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## Integrated math 3

### Course: Integrated math 3>Unit 6

Lesson 8: Graphs of logarithmic functions

# Graphing logarithmic functions (example 2)

We can graph y=4log₂(x+6)-7 by viewing it as a transformation of y=log₂(x).

## Want to join the conversation?

• How do I graph the function from scratch without a graph initially? As in just given a blank graph and f(x)= 2 log_4 (x+3)-2? Also, what is the 2 in the front and the -2 at the end of the function? • I've been trying this for a while, but I don't understand how you evaluate where the asymptote would be from an equation. When is the disconnected number (separate from the x expression) the asymptote and when do you set the entire equation to zero? • Since log(0) is basically asking what you would raise some number to to get 0, it is undefined, as no exponent by itself can get you to 0. So, to find the vertical asymptote, we must look for the point at which the part inside the logarithm (its argument) would be 0. Since the asmptote is vertical, you only need to look at the horizontal transformations to determine its location. Set the argument to 0, and solve.
As an example, let's take f(x) = log_2(3(x^2 - 9)) + 9
From this, we get 3(x^2 - 9) = 0
= (x^2 - 9)
= (x + 3) (x - 3)
x = 3, -3
So, the vertical asymptotes for this function are 3 and -3. Hope this helps!
• Can someone please explain what you do when you have something like -log2? How would you transform the graph for the negative that is in front of the log? • At , Sal says log base 2 (x) has a vertical asymptote at zero, and has the points 1,0 and 2,1 highlighted, but in the exercise it has the points 1,0 and 5,5 highlighted at the start. Is it just a glitch, or what? • I know Adrianna already asked this question but I don't find Timothy_Lavrenov's answer satisfying. How do I graph a log function without having seen anything else? Like a piece of graphing paper and a log function. Now graph. • log functions do not have many easy points to graph, so log functions are easier to sketch (rough graph) tban to actually graph them. You first need to understand what the parent log function looks like which is y=log (x). It has a vertical asymptote at x=0, goes through points (1,0) and (10,1). With a lot of graphs, you will not even be able to reach the (10,1) point if you are moving it around. Next, you need to know your transformations which are relative to all functions f(x) = a f(bx+c)+d. A is a vertical stretch or compression as well as reflect across x if negative, b is a horizontal stretch or compression as well as having a negative reflect across y. C are translations to the left and right, and d shifts up and down. With the parent function, you would draw the horizontal asymptote at x=0, plot the points (1,0) and (10,1) and draw a rough curve. Given the function of Adrianna f(x)=2 log(x+3)-2, the transformations to the parent function would include a vertical stretch and a shift of (0,0) to (-3,-2) which you then act as if it is (0,0) even though it really is not. This gives a vertical asymptote at x=-3 which is the start. With a shift down 2 and a multiplier of 2 (vertical stretch). Then at (-3,-2), you would still move <1,0> to get to (-2,-2), but instead of <10,1>, it would move <10,2> (notice in both cases, you just multiplied the y value by 2) to get to (-3+10, -2+2) or (7,0). Hope this is a little more satisfying to you.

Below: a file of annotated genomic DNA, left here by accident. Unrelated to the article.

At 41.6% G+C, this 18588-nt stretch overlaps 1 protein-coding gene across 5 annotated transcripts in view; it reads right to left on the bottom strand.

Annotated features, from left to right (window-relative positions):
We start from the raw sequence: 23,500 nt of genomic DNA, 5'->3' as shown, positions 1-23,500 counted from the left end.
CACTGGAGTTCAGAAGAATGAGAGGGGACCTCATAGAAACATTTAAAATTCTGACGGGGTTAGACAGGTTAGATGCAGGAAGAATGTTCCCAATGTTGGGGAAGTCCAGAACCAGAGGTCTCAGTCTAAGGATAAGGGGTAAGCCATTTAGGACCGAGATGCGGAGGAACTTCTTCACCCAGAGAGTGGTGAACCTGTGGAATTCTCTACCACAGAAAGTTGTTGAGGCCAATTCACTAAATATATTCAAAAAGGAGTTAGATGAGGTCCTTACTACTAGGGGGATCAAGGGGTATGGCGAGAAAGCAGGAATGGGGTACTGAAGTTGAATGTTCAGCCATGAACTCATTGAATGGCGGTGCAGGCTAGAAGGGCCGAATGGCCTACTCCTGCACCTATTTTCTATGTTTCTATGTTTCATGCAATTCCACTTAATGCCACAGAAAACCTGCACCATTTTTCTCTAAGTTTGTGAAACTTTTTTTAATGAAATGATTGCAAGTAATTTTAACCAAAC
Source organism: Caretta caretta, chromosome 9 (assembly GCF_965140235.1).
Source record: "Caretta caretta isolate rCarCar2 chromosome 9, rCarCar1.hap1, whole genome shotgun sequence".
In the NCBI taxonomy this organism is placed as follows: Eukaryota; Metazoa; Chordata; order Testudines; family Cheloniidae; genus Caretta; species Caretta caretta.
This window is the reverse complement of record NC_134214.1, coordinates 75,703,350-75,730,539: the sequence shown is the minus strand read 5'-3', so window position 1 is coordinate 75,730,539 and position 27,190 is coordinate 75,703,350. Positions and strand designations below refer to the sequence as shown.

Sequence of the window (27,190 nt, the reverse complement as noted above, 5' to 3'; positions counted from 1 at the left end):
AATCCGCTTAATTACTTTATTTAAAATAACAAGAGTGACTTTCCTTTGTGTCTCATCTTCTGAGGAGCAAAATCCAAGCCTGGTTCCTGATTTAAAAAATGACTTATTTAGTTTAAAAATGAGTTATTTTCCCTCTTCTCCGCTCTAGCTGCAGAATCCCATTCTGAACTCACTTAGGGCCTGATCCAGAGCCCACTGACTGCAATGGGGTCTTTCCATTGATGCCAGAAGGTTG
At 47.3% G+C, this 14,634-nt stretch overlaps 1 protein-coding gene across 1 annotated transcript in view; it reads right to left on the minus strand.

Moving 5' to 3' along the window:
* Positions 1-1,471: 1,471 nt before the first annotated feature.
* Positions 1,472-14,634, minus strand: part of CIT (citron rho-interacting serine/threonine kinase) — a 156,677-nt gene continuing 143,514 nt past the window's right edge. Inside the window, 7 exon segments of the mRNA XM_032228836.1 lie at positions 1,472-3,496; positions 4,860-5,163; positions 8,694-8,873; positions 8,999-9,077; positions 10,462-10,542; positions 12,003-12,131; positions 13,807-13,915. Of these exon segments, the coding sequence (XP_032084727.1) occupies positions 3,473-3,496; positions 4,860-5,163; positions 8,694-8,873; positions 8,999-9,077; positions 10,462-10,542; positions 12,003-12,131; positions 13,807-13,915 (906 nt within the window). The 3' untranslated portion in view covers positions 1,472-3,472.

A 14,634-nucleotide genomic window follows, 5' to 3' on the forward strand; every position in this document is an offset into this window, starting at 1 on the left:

• Hi!
Why is the asymptote of the function on the graph at -6 , shouldn't it be on -7 as given in the equation ? • From what I've gathered from the previous videos and practice exercises:
>>>"2^x functions" have horizontal asymptotes
>>>"log_2(x) functions" have vertical asymptotes

Is this always true or is there more learn? • I understand how to do the problems in the first two videos, and do overall understand graphing logs, but I had a question about what to do if that 4 were negative. Is it a reflection and a stretch by four? or would that turn it into a compression by 4 (1/4)
(1 vote) • How do I graph a function if the function is y=3log_2(-x)-9?
(1 vote) • Hi everyone,
In the video Sal operates y=2*log2(-(x+3); however, if we applied the rules of transformation to 2*log2(-x-3) we would have very different coordinates of the graph.
Or let's take another one; y=-3*log3(1-x)+6
I do not know whether I should solve it as y=-3*log3(-(x-1)+6 or
y=-3*log3(1-x)+6. It results into two different coordinates of the graph.

I experience similar difficulties with transformations of the radical graphs. Can I treat y=3√(2−x ) or it is better to ask should i handle it as
3√(−(x−2) )?

I'm asking this because the equation y=3√(2−x) is transformed by reflecting it across y-axis , shifting the function two to the left and multiplying y coordinate values by 3, but it produces the answer that doesn't match the solution on Khan Academy. Should I shift it two to the right and multiply
Y-coordinate values by 3 ---> 3√(−(x−2) )? How can i be sure whether transform it as 3√(−(x−2) ) or as y=3√(2−x ) ?
The solution of the third question is (-2,6) (0,4) (2,0)

Thank you.
(1 vote)